When striving toward success within a company, it’s essential to ensure that all departments work toward the same goals. Unfortunately, it’s all too common for different departments within an organization to be executing against different strategies and measuring their progress against different key performance indicators (KPIs). As you might imagine, this can lead to widespread confusion and inefficiencies. Here’s a deeper look at this issue and how to solve it within your own company.
Common Challenges Companies Face
- We miss opportunities and risks by developing only one part of the business instead of the interdependent whole. For example, the marketing VP is having a hard time holding members of their team accountable; let’s get her a coach. Members of the IT department don’t have a shared vision; let’s put them through a vision session. The executive team isn’t clear on what kind of business they are in; let’s do some strategic planning. When we have this splintered, siloed approach, we miss opportunities to uncover and learn from problems cohesively as well as to create long-term solutions.
- Employees don’t see how they add value beyond their efforts to the team, organization or customer. As Dan Pink says in his book “Drive,” people are motivated in part when they contribute to something larger than themselves. And as Simon Sinek says in “Start with Why,” the currency for engagement is meaningful work. In addition, work that is done for short-term gain and is centered only on the individual is transactional and uninteresting. Work that produces long-term benefits and aligns with others is transformational.
- We tend to address the symptoms rather than the sources. Organizations are structured, and employees are incentivized, for execution. However, they are not structured for learning. When the speed for completing tasks overtakes reflection, curiosity and what project managers call “after-action reviews,” we encourage the same broken processes and behaviors to continue.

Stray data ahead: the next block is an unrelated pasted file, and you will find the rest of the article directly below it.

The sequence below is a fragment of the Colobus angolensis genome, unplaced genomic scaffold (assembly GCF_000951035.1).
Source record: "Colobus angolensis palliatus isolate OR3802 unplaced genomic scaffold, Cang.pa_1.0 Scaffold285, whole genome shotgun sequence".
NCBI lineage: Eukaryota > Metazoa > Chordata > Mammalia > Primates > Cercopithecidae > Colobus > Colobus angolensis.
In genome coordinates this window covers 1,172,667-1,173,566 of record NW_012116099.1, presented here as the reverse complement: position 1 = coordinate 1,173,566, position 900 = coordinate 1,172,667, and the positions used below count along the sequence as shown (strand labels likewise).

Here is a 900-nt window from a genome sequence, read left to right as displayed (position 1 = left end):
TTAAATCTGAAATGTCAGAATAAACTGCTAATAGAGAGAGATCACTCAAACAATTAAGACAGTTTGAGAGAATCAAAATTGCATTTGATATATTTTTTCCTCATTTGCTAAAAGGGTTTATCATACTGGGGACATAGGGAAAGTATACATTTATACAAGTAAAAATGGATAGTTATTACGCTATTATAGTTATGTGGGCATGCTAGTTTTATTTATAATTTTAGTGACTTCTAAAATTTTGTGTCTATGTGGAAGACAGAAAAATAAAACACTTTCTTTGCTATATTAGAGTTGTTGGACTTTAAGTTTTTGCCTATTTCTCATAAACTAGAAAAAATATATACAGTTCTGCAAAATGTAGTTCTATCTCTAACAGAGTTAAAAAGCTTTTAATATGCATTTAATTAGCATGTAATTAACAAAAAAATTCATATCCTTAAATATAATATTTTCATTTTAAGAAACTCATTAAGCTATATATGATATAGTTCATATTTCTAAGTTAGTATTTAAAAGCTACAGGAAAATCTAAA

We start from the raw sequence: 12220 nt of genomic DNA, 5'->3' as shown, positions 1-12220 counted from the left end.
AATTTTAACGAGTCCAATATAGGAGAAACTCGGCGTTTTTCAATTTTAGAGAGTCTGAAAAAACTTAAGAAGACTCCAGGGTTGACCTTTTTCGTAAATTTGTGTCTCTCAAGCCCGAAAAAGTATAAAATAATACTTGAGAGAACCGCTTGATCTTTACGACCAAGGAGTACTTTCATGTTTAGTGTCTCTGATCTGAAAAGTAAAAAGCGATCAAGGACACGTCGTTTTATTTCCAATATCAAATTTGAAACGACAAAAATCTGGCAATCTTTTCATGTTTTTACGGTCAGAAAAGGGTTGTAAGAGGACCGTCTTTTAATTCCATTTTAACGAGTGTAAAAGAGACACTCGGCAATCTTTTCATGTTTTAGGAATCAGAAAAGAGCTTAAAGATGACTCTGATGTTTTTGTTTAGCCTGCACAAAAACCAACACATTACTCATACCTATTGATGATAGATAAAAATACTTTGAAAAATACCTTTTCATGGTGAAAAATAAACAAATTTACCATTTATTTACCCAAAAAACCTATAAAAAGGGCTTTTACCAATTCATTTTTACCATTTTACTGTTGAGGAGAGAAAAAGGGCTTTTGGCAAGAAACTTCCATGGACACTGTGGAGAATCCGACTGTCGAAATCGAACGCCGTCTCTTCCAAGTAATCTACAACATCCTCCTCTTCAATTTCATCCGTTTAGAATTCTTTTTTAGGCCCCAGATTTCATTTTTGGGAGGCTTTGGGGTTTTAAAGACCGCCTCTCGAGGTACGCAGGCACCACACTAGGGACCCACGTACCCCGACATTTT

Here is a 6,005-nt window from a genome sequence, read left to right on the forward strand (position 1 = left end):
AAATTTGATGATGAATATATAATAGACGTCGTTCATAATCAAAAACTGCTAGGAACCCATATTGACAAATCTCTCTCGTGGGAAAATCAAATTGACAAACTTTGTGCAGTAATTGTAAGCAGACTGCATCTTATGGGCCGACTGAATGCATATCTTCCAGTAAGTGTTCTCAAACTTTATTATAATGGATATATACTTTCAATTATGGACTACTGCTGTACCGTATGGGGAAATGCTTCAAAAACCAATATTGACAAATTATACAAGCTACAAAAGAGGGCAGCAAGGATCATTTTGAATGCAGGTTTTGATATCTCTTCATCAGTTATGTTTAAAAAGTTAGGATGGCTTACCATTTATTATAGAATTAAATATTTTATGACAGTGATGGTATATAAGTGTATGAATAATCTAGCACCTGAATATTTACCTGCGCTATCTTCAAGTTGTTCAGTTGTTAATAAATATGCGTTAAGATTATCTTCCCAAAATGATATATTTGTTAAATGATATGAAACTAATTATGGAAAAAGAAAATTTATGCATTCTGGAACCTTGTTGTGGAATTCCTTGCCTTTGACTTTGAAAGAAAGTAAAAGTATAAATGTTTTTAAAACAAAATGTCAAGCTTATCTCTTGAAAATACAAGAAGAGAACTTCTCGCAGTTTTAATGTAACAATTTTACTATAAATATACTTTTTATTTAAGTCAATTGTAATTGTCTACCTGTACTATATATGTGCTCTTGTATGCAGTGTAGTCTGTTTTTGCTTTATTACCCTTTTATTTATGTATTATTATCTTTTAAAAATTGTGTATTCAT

Given such prevalent and unpleasant challenges they face, how can organizations achieve alignment?
- We need a roadmap that aligns the individual to the team, from the team to the end-user or customer. For example, see the MFI Organizational Value Alignment Model. When we have this alignment, we encourage interdependence and collaboration, goals, objectives and KPIs can easily roll up from the individual to the organization.
- Starting at the organizational level, the company needs a clear and compelling purpose that captures the emotions of employees, partners and the community. Then, each department needs a purpose statement that considers its unique work but supports the organization’s purpose. Lastly, employees need to know their purpose and how it gets expressed at the company.
- We need a way to translate knowledge and create new habits. In the knowledge economy – such as the one we are in now – the trick isn’t getting access to information. After all, financial statements, monthly dashboards and Google searches are easy to come by. The value of all this information is the meaning we can derive from it, our ability to translate it in a way others can hear, and our understanding that communicating once doesn’t mean people understand it, let alone act on it. Behavior change requires constant reminders and practice.
- Encourage cross-functional collaboration. Lastly, we must motivate employees from different departments to work together to achieve common goals. By doing this, you can ensure that all departments work towards the same objectives and that strategies and KPIs are aligned across the organization.
By clearly defining your organization’s vision and objectives, communicating with other departments, using data to track progress and encouraging cross-functional collaboration, you can ensure that your department’s strategies and KPIs are in line with the organization’s overall objectives – and that true alignment is reached.
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